News Corp Australia wants Google split in two, in a Baby-Bell-like solution to the search platform's monopoly.
Yesterday Australasian executive chairman Michael Miller followed up on a week of comment - including his own and those of News Corp chief executive Robert Thomson - on how to deal with what Rod Sims, chairman of national regulator the Australian Competition & Consumer Commission, is already referring to as an unfair advantage in attracting advertising dollars.
Miller is in no doubt about it, his submission urging the competition regulator to consider separating the Google advertising and search businesses, a "bold solution" to what he sees as abuse of the tech giants' substantial market power in "unfairly" taking advertising dollars from Australian media businesses.
"Divestment of Google Search will create a competitive market for search engines, mobile operating systems, internet browsers, the supply of digital advertising and the supply of ad tech," he says.
Australia's situation is unusual if not unique, with an ACCC inquiry into the subject already underway and calling for transparency around news and advertising algorithms, and hinting at regulation.
But split Google in two, as the US government had ordered the split of AT&T's phone monopoly in the 1980s? This is hardly a Bell System situation, and Australia is in an uneven, 'David and Goliath' position in challenging the global tech giant.
And yet, with a federal election looming, Australia's media giants - and News in particular - are well-placed to ask for what they would like.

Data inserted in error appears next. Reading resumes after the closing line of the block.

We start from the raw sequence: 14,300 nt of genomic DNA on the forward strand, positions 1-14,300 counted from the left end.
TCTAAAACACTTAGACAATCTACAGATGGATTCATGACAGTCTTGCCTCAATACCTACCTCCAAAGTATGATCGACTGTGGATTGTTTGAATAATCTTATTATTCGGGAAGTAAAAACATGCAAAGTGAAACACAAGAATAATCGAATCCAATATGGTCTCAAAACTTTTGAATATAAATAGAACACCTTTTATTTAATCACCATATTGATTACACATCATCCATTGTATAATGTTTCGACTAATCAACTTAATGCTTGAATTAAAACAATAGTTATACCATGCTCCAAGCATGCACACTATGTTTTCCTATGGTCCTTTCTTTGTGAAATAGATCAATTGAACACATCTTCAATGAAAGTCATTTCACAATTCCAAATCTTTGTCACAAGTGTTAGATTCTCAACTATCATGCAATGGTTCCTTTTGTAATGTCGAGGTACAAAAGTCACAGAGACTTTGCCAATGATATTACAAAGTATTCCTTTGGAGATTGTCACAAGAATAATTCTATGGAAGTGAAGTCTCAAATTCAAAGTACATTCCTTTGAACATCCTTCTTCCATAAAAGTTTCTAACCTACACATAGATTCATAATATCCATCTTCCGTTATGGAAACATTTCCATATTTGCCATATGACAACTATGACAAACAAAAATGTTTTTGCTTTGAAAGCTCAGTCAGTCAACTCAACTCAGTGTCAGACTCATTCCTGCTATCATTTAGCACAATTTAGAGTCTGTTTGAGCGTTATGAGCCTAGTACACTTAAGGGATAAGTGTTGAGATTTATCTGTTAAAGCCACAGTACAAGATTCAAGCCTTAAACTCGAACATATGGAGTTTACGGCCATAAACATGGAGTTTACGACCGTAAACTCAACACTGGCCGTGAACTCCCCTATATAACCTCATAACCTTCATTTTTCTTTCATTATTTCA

News Corp Australia has spent recent months strengthening its position with the launch of an outspoken Sky News TV free-to-air channel - which did not exist a year ago - replete with a line-up of acerbic right-leaning commentators committed to ensuring it becomes 'your election channel'.
A good friend to have, but potentially a dangerous enemy, and Liberal politicians will not have forgotten how News' tabloids shredded Australia's last prime minister ahead of the leadership spill last August.
Miller says the ACCC should keep up its focus on the tech giants' market power in media and advertising markets, and urges that it be given powers to oversee and monitor the digital platforms' behaviour.
Earlier this week, Robert Thomson wrote of a "day of reckoning" for the platforms, praising the "more contemplative crew of contemporary politicians and regulators not merely dazzled by the digital or falling for the fashionable".
Could News get its way with the divestment Miller says "may represent the most effective and conclusive remedy" the regulator could recommend? Could an incoming Australian government - and News, with its track record of backing winners, will know the country is poised for change - be persuaded to increase the ACCC's powers? Could this be the ripple than becomes a wave?
Watch this space.
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